The Live Music Forum
Hamish Birchall Bulletin
Monday 23rd May 2011 - Government moves to scrap entertainment licensing
government will launch a public consultation next month to scrap
entertainment licensing altogether, except for very large scale events
and adult entertainment such as pole dancing.
Under the proposals, trailed in the Sunday Times of 15 May under the headline 'No more licences to party', an alcohol licence would be sufficient to allow live music, without an additional authorisation. Licensing minister John Penrose said:
'Live entertainment is a good thing. It improves our cultural life, provides enormous pleasure for millions and should be encouraged, not stifled by the clammy hand of bureaucracy. The current regime makes it harder for new talent to get a chance to perform in front of audiences, imposes a deadweight cost on small businesses and voluntary bodies who want to put on shows, and in a small but significant way, reduces our free speech. As long as we have proper controls on alcohol, and spectator safety and noise nuisance are controlled, the rest is mostly bonkers red tape, and it’s time we consigned it to the bin.'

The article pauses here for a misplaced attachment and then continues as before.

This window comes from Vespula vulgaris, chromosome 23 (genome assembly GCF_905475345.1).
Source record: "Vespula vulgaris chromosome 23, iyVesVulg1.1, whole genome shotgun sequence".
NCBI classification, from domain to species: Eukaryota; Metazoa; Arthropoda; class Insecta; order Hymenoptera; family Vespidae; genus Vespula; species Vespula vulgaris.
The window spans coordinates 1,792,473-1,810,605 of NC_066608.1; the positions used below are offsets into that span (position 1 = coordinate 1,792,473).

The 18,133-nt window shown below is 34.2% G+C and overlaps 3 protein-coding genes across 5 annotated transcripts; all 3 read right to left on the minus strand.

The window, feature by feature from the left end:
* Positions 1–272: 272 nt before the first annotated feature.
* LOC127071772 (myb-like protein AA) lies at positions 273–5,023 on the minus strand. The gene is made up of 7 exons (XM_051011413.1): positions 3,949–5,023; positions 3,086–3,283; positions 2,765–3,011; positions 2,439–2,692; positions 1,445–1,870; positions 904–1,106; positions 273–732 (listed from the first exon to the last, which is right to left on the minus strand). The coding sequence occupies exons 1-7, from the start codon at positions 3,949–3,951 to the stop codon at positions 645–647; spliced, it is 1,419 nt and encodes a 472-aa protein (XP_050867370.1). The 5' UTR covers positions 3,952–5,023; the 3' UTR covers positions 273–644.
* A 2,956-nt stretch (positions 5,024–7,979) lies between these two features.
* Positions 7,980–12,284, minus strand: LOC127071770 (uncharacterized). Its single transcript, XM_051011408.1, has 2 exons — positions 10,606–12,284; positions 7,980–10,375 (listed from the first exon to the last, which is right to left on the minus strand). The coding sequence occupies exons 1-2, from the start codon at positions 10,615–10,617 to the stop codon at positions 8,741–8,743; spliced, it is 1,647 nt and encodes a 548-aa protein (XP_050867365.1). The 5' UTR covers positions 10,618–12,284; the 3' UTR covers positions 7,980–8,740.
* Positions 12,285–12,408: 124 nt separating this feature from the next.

Radical deregulation of the entertainment licensing regime was first hinted at by Penrose during Parliamentary debate nearly a year ago (21 June 2010). In a letter to Tessa Jowell dated 21 March this year, Culture Secretary Jeremy Hunt wrote:
'As you may well have heard, Baroness Rawlings announced during the recent debate on the Live Music Bill that it is the Government`s intention to be supportive of the Bill. We will also be looking into whether we can go further than the Bill by deregulating entertainment from the Licensing Act 2003, and John Penrose hopes to be in a position to say more in the coming weeks.'
Set against the sweeping deregulation now being proposed, the small gig exemptions in Lord Clement-Jones' bill look modest. But a DCMS source confirmed last week that government support for the bill would continue. A date for its Committee stage debate, where the government is expected to put forward some amendments, has yet to be fixed.
One likely reason for this continued support is that while the bill's exemptions could be implemented within a year, the bolder solution could take much longer.
Curiously, DCMS itself did not issue a press release. However, a more detailed account of the deregulation proposals was published by Lib Dem MP Don Foster on his Bath constituency website: